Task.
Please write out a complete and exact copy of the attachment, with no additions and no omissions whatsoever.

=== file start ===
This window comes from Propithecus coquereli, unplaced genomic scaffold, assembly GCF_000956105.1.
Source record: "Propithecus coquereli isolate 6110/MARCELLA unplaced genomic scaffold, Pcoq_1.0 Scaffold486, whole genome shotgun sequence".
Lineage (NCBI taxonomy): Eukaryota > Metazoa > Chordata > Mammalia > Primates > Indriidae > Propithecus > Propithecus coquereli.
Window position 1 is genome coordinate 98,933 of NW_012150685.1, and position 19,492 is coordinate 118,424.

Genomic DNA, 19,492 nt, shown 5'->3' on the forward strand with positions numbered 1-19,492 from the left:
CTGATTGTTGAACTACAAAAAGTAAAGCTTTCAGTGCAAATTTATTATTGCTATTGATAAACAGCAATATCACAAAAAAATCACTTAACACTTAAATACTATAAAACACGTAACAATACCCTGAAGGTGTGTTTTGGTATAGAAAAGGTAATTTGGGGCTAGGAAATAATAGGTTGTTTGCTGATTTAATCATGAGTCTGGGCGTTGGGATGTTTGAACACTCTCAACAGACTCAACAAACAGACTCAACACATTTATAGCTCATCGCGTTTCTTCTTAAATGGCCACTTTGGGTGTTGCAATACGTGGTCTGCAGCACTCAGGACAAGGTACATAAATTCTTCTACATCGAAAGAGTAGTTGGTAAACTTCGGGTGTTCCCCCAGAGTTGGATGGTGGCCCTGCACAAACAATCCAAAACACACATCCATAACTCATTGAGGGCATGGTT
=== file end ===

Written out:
This window comes from Propithecus coquereli, unplaced genomic scaffold, assembly GCF_000956105.1.
Source record: "Propithecus coquereli isolate 6110/MARCELLA unplaced genomic scaffold, Pcoq_1.0 Scaffold486, whole genome shotgun sequence".
Lineage (NCBI taxonomy): Eukaryota > Metazoa > Chordata > Mammalia > Primates > Indriidae > Propithecus > Propithecus coquereli.
Window position 1 is genome coordinate 98,933 of NW_012150685.1, and position 19,492 is coordinate 118,424.

Genomic DNA, 19,492 nt, shown 5'->3' on the forward strand with positions numbered 1-19,492 from the left:
CTGATTGTTGAACTACAAAAAGTAAAGCTTTCAGTGCAAATTTATTATTGCTATTGATAAACAGCAATATCACAAAAAAATCACTTAACACTTAAATACTATAAAACACGTAACAATACCCTGAAGGTGTGTTTTGGTATAGAAAAGGTAATTTGGGGCTAGGAAATAATAGGTTGTTTGCTGATTTAATCATGAGTCTGGGCGTTGGGATGTTTGAACACTCTCAACAGACTCAACAAACAGACTCAACACATTTATAGCTCATCGCGTTTCTTCTTAAATGGCCACTTTGGGTGTTGCAATACGTGGTCTGCAGCACTCAGGACAAGGTACATAAATTCTTCTACATCGAAAGAGTAGTTGGTAAACTTCGGGTGTTCCCCCAGAGTTGGATGGTGGCCCTGCACAAACAATCCAAAACACACATCCATAACTCATTGAGGGCATGGTT